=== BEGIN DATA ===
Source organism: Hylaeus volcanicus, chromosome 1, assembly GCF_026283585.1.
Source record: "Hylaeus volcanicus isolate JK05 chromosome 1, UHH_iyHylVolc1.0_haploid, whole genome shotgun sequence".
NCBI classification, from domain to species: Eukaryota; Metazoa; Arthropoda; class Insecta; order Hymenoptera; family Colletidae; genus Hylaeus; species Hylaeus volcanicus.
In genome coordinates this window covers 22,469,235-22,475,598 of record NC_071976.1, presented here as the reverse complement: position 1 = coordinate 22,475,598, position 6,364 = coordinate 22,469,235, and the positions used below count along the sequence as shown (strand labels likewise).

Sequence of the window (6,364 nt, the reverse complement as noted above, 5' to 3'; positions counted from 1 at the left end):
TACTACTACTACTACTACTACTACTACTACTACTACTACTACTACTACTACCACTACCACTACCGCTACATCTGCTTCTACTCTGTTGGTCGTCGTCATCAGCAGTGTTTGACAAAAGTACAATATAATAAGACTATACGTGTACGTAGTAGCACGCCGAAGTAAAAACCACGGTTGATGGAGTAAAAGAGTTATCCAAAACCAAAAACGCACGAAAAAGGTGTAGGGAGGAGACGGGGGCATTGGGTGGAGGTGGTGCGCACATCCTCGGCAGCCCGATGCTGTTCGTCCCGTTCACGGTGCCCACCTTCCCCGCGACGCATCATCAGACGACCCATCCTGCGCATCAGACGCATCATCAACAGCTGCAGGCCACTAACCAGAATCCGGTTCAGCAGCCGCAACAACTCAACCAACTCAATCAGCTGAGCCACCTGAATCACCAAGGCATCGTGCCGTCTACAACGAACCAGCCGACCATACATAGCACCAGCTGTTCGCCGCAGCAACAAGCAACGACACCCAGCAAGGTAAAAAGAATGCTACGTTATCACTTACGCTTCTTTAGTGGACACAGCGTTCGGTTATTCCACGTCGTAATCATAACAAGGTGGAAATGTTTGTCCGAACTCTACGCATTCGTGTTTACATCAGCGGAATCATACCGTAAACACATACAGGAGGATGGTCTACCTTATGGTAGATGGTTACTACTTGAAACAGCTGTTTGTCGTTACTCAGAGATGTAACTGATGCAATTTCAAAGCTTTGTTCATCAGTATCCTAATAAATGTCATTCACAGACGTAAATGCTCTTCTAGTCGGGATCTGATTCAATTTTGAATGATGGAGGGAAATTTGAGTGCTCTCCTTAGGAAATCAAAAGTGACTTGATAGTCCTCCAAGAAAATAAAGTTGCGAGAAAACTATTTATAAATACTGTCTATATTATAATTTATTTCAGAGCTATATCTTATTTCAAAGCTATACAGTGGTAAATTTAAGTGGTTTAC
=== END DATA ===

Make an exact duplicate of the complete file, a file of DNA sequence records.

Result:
Source organism: Hylaeus volcanicus, chromosome 1, assembly GCF_026283585.1.
Source record: "Hylaeus volcanicus isolate JK05 chromosome 1, UHH_iyHylVolc1.0_haploid, whole genome shotgun sequence".
NCBI classification, from domain to species: Eukaryota; Metazoa; Arthropoda; class Insecta; order Hymenoptera; family Colletidae; genus Hylaeus; species Hylaeus volcanicus.
In genome coordinates this window covers 22,469,235-22,475,598 of record NC_071976.1, presented here as the reverse complement: position 1 = coordinate 22,475,598, position 6,364 = coordinate 22,469,235, and the positions used below count along the sequence as shown (strand labels likewise).

Sequence of the window (6,364 nt, the reverse complement as noted above, 5' to 3'; positions counted from 1 at the left end):
TACTACTACTACTACTACTACTACTACTACTACTACTACTACTACTACTACCACTACCACTACCGCTACATCTGCTTCTACTCTGTTGGTCGTCGTCATCAGCAGTGTTTGACAAAAGTACAATATAATAAGACTATACGTGTACGTAGTAGCACGCCGAAGTAAAAACCACGGTTGATGGAGTAAAAGAGTTATCCAAAACCAAAAACGCACGAAAAAGGTGTAGGGAGGAGACGGGGGCATTGGGTGGAGGTGGTGCGCACATCCTCGGCAGCCCGATGCTGTTCGTCCCGTTCACGGTGCCCACCTTCCCCGCGACGCATCATCAGACGACCCATCCTGCGCATCAGACGCATCATCAACAGCTGCAGGCCACTAACCAGAATCCGGTTCAGCAGCCGCAACAACTCAACCAACTCAATCAGCTGAGCCACCTGAATCACCAAGGCATCGTGCCGTCTACAACGAACCAGCCGACCATACATAGCACCAGCTGTTCGCCGCAGCAACAAGCAACGACACCCAGCAAGGTAAAAAGAATGCTACGTTATCACTTACGCTTCTTTAGTGGACACAGCGTTCGGTTATTCCACGTCGTAATCATAACAAGGTGGAAATGTTTGTCCGAACTCTACGCATTCGTGTTTACATCAGCGGAATCATACCGTAAACACATACAGGAGGATGGTCTACCTTATGGTAGATGGTTACTACTTGAAACAGCTGTTTGTCGTTACTCAGAGATGTAACTGATGCAATTTCAAAGCTTTGTTCATCAGTATCCTAATAAATGTCATTCACAGACGTAAATGCTCTTCTAGTCGGGATCTGATTCAATTTTGAATGATGGAGGGAAATTTGAGTGCTCTCCTTAGGAAATCAAAAGTGACTTGATAGTCCTCCAAGAAAATAAAGTTGCGAGAAAACTATTTATAAATACTGTCTATATTATAATTTATTTCAGAGCTATATCTTATTTCAAAGCTATACAGTGGTAAATTTAAGTGGTTTAC